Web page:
- Infuse with fresh Herbs: Basil, Thyme, rosemary,... Try adding fresh herbs!
- Enhance with Fruits: Add some apple or pear slices, cranberries, cherries or more to infuse the pickled red cabbage with a touch of fruitiness.
- Onion, garlic and Shallots: The classics from the package "oh, that smells good what you are doing" also fit perfectly well into a pickle. (Onions make a great pickle on their own, by the way!!!)
- Use various kinds of vinegar: while in this recipe, we pick relatively neutrally tasting vinegar, you can choose not to. Pick your favorite vinegar with solid character.
- any combination from above: Yes, that's right. try more than just one ingredient to change the outcome of your pickle. As long as the aromas don't compete for the attention of your nose, any combination of the above may produce a great outcome.
How long should I pickle the cabbage until it is ready?
Pickling is a traditional way to preserve food. A batch is intended to be kept for quite some time, and you can eat from it little by little. Preparing the pickle in advance may be wise to reach the desired softness. But it's not necessary to fully pickle the ingredient before using it. Even a half-done pickle has its charm.
While submerged in vinegar, the texture of cabbage will change slowly over time. You can expect a tender texture after two days. From here, pickled cabbage will continue to mature in flavor over time.
However, this does not mean that the result is not good if you consume it earlier. A shorter pickling time leads to a less effective pickling.
- Within the first 20 minutes, not much happens. You might see how the brine gets some purple tint, but that's it. Eaten like this, you will have a crunchy cabbage with a decent punch of acidity.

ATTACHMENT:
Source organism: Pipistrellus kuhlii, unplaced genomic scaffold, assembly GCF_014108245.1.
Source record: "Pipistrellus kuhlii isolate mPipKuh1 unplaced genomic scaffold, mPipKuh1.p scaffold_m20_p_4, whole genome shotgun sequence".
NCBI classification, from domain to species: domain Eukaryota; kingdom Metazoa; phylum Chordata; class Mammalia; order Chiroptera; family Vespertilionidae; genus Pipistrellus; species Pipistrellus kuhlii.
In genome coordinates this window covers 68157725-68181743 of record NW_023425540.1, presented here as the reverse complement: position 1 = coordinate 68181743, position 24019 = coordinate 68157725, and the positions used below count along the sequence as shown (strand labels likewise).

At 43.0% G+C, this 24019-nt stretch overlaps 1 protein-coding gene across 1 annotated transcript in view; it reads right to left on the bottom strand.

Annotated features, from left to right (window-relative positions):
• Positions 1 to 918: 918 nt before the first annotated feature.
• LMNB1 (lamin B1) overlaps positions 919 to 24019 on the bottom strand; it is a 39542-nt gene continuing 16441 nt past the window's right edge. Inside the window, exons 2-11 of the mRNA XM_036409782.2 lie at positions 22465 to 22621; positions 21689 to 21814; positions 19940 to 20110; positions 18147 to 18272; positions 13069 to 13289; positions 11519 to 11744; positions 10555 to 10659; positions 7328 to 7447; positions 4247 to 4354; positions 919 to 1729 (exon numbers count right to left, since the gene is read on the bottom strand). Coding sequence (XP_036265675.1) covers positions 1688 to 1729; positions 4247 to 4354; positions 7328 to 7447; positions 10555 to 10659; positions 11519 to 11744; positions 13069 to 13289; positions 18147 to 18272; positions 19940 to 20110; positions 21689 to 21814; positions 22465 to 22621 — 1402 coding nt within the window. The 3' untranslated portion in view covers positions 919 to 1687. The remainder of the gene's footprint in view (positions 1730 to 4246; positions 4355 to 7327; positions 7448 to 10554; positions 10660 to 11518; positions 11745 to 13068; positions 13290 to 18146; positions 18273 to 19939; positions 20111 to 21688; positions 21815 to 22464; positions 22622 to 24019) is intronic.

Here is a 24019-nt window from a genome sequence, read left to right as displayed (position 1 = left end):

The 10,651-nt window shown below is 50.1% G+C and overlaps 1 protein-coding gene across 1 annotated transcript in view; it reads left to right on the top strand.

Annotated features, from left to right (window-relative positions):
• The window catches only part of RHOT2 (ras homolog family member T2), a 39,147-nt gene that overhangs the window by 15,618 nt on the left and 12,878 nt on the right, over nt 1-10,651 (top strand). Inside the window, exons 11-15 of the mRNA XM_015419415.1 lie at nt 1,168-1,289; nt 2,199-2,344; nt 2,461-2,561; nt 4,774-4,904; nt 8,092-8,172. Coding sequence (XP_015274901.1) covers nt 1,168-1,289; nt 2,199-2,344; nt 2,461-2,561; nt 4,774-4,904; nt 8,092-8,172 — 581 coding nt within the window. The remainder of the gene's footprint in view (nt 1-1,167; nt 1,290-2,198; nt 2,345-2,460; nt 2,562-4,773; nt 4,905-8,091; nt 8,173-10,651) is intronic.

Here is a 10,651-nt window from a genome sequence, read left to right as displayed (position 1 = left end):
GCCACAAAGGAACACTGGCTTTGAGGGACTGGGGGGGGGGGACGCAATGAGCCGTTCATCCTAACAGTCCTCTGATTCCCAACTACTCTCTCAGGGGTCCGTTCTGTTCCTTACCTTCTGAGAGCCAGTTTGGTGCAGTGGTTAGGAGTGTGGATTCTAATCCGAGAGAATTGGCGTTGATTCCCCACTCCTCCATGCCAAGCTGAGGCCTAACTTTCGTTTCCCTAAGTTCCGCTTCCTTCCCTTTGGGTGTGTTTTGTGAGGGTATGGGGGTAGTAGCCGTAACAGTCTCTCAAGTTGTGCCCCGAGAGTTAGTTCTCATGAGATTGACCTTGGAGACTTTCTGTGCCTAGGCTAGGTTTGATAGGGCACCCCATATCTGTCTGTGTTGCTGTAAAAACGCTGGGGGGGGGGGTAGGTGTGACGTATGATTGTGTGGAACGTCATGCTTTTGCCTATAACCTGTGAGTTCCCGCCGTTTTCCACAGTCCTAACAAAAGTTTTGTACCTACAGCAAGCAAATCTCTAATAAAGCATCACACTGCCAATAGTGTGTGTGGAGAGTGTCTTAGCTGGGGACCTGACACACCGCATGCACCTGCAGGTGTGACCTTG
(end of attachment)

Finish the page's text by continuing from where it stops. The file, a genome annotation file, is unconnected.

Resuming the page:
- After 12 hours, the color fully developed, and the cabbage's texture softened quite a bit. The first aromas show up.
- After two days, changes in texture are done. This is peak time for a fresh pickle, combining a tender texture with vibrant acidity and aroma.
- From here, the pickle will mature over time. The aromatic complexity will change slightly, but the overall result stays.
How long can I store my pickled cabbage?
Given that you work cleanly during preparation, you can store your pickled red cabbage for months in the fridge in an airtight container. On its own, the pickle won't go bad quickly. Microorganisms like bacteria or molds, however, can easily spoil your cabbage. You should work with clean hands and sterile tools to ensure long-lasting freshness. Consider the following tips to ensure a long shelf life
- Keep your tools clean: Sterilise your knife, cutting board and airtight container. A clean workspace is the foundation to avoid food spoilage.
- Store properly: Put the airtight container in your fridge to shield it from heat, light and oxygen. These are necessary for bacteria to grow, so don't give this opportunity to spoilage.
- Keep the cabbage submerged in its brine: Mold develops where it can breathe. If you keep the food submerged in its brine, this can't happen. Tap up the container with more vinegar-water mix if parts of the pickle are in contact with air.
Pickled Red cabbage
- 500 g red cabbage
- 240 ml water
- 240 ml vinegar wine or apple
- 1 tbsp sugar
- 1 tsp salt
- Slice the red cabbage finely. Squeeze the slices into a big jar with lid, fill up until the top.
- Mix vinegar and water in a rough 50:50 ratio. Add a tablespoon of sugar and a teaspoon of salt to the jar. Close the jar and shake it properly to distribute the sugar and salt evenly
- If you want to infuse your pickled cabbage with spices, herbs, or other ingredients, add them at this step.
- Move the jar into your fridge and let the cabbage pickle overnight. Next day, your cabbage is ready to eat!